Posted in submission call

Submission Call: Screen Door Review – Literary Voices of the Queer South

Screen Door Review is a quarterly literary magazine that publishes all types of poetry, short stories, flash fiction, and comics authored by individuals belonging to the southern queer (lgbtq) community of the United States. We’re currently reading for our second issue. Our first issue can be read here.

sdr_firstissueThe purpose of the magazine is to provide a platform of expression to those whose identities—at least in part—derive from the complicated relationship between queer person and place. Specifically, queer person and the South. Through publication, we aim to not only express, but also validate and give value to these voices, which are oftentimes overlooked, undermined, condemned, or silenced.

The topics of your work do not have to be queer or southern in theme, but we do ask that you as a contributor belong to the queer community and also identify as southern (AL, AR, FL, GA, KY, LA, MS, NC, SC, TN, TX, VA, WV). Since we are very much trying to authentically represent lgbtq southern voices, please indicate in the cover letter where you’re from and state that you do, in fact, belong to the queer community. That way we know that you’ve read these guidelines and that you understand and support our mission. If you feel that your queerness or southernness needs explaining, please include that in the cover letter, as well. 

Also, if you would rather be published anonymously, please specify and we will be happy to keep your name private.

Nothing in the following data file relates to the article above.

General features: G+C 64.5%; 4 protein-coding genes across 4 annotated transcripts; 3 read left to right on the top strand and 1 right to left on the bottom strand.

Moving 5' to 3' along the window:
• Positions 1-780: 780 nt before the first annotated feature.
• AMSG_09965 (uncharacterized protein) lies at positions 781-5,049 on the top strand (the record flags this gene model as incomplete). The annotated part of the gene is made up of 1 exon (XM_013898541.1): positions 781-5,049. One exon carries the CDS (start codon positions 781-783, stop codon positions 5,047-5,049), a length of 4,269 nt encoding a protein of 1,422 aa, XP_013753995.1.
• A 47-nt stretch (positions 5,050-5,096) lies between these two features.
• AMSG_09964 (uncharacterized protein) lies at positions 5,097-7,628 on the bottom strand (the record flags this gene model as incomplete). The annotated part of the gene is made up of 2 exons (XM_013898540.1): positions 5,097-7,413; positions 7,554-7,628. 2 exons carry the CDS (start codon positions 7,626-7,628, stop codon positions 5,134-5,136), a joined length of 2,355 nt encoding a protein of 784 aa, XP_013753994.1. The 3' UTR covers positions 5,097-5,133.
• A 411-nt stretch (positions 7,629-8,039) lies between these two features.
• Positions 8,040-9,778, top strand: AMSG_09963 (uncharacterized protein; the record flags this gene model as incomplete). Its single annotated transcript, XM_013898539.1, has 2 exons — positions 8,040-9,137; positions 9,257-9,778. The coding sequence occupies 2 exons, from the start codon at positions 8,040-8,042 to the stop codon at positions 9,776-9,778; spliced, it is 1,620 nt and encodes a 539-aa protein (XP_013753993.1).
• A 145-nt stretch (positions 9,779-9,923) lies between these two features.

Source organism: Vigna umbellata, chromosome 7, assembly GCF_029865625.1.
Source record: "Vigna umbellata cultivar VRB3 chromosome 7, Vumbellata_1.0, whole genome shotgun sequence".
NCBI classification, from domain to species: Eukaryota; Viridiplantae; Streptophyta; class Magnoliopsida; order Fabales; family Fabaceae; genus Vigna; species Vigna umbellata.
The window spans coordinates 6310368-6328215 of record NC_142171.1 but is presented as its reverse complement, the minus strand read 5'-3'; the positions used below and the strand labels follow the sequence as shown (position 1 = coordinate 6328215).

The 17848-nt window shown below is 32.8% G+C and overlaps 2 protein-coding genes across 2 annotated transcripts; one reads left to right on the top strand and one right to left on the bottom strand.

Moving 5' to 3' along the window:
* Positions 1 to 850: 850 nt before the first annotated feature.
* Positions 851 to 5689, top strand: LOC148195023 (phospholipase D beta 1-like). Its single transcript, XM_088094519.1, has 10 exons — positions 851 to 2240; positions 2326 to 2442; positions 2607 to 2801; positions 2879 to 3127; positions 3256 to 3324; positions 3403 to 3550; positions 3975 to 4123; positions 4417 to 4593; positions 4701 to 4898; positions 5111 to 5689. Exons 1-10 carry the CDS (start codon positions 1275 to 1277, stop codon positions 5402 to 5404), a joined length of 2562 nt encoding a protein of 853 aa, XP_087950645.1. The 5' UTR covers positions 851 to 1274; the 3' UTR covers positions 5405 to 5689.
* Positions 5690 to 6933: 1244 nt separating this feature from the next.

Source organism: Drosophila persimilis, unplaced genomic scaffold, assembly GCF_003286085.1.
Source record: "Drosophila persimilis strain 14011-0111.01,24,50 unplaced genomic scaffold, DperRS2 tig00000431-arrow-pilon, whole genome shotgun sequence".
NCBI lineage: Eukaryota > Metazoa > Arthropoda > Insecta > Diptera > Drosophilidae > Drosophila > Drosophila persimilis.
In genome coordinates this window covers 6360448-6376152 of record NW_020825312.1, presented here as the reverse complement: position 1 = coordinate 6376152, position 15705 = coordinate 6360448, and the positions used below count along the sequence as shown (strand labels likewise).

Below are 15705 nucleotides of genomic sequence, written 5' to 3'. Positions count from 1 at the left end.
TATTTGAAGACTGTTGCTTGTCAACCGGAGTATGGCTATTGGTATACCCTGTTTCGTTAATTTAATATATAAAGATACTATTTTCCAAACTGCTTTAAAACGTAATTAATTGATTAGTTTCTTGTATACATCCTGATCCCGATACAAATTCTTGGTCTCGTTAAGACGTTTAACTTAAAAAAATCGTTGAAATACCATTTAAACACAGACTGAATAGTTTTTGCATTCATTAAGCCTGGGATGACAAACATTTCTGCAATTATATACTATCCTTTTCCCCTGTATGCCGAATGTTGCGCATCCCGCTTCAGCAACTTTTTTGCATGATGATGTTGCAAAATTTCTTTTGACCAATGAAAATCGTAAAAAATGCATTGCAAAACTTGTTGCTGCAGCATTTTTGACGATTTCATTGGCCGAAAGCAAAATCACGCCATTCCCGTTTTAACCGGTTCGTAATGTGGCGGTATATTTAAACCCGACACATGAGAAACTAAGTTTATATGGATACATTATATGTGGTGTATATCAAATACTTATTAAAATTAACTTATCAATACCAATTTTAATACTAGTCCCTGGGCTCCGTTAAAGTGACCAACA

We accept and encourage simultaneous submissions. If your work is accepted by another publication, please let us know by leaving a note in your submission. No need to withdraw the entire submission.

Please submit only one entry for each category per reading period. Once we have an issue out, then that’s when you can apply again.

All authors retain all rights to their work throughout the publishing process. However, if your work is subsequently published elsewhere, please mention that it was first published with us at Screen Door Review. With that said, we are open to previously published work as long as you own the rights. 

We will not accept anything that promotes violence or ill-will directed toward any individual or group of people. If your work requires a trigger warning, please include it at the top of the document. 

Comics and Graphic Narratives: Please submit up to 8 pages of work. This can include multiple short comics or one longer piece.

Poetry: Please submit 3-5 poems in one document with each poem starting on a new page. No more than ten pages altogether. Single spaced.

Short Stories: Please submit one short story up to 10,000 words in length. Single spaced.

Flash Fiction: Please submit 1-3 flash fiction narratives no longer than 1000 words each in a single document. Each piece should start on a new page. Single spaced.